Banks on her studio sessions:
It’s the most amazing feeling when you go into the studio and you know nothing about the person you’re working with and then you start writing, and the most raw and emotional stuff, stuff that they probably wouldn’t tell who they’re married and who they’re close with, just comes out.
To put it bluntly, Grimes is what many people (not me) would consider a weirdo. Her Twitter avi is currently a picture of Pixie, a fairy-winged teleporting mutant of X-Men fame. Her hair, which is shaved on the sides, changes colors almost as often as Rihanna changes boyfriends. When she’s not killing the Twitterverse with hilarious thoughts and introspective musings, she’s playing Pokémon to her heart’s content. She has no cell phone. And she practically wears whatever the hell she wants. But it’s all of these intriguing eccentricities that make Claire Boucher such a fascinating person and contribute towards her outstanding skills as a musician. As Grimes, Boucher creates her own form of synthpop that’s off-kilter and charmingly unusual. This was best exemplified with her 2012 album Visions, a project that was critically-acclaimed and hailed as a breath of fresh air for the pop genre.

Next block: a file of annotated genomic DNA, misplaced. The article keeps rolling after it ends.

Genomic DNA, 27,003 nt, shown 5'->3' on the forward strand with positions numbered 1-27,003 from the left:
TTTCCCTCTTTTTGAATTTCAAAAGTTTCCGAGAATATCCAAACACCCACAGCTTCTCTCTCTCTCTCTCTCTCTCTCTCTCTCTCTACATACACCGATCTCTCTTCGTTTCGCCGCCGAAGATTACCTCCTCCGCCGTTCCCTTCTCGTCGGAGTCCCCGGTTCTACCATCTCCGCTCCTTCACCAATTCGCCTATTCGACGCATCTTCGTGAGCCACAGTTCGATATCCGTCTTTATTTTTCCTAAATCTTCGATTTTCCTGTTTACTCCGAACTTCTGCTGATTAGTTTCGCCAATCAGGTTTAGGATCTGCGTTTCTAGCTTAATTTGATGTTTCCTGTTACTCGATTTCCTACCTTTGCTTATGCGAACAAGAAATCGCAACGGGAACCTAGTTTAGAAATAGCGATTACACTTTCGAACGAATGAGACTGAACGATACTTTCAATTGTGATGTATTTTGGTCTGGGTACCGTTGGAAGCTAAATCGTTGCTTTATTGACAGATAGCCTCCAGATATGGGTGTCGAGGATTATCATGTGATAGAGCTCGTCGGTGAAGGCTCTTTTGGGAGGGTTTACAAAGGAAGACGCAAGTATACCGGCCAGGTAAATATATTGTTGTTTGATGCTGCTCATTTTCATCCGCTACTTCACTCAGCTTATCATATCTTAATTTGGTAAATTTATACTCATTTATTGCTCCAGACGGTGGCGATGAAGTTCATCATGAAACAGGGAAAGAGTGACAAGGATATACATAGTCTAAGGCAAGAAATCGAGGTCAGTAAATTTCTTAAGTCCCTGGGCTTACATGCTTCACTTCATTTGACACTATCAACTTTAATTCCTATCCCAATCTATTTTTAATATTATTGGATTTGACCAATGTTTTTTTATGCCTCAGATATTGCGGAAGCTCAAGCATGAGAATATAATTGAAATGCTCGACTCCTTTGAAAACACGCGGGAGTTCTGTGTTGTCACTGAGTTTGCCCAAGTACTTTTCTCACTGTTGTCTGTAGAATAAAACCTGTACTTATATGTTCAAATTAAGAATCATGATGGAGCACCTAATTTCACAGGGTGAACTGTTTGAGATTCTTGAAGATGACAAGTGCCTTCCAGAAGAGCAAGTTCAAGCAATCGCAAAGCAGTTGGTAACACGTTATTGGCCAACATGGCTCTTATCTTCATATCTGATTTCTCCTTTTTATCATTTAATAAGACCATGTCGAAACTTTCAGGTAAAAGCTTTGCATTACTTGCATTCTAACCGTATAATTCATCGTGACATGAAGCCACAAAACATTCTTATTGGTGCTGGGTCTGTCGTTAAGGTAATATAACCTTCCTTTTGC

Grimes uses dreamlike synths and instrumentation, which combine with her soft vocalst in reverb, to create an atmosphere where it almost feels like the listener is caught in a musical twilight. Whether it’s the syncopated drums in “Be A Body” or the hazy mood that sets in after listening to “Vowels = space and time“, it’s not hard to hear all the different sounds that are at work in Boucher’s production. And even though the Vancouverite was very quiet last year (musically speaking), she’s been hard at work on a new album that’s expected to be out in September. After recently signing to Jay Z’s management label Roc Nation back in December, it’s apparent that Grimes is inching closer and closer to the mainstream. Let’s just hope that this coming out party, of sorts, doesn’t affect what made her so great in the first place.
Grimes on describing her own music:
I mean, I think my sound is post-Internet. People my age had the Internet when they were kids. So I think I just had a really diverse musical background, but from a really young age. People who are 30 and older don’t have that—they were raised with genres of music. But people my age had everything all at once, and that’s why we get Animal Collective and all these weird medley bands. Because genres are sort of disappearing, people just use bands as reference points. And if I were to describe my sound, I’d just say it’s “modern?”
– via Interview Magazine
1. ScHoolboy Q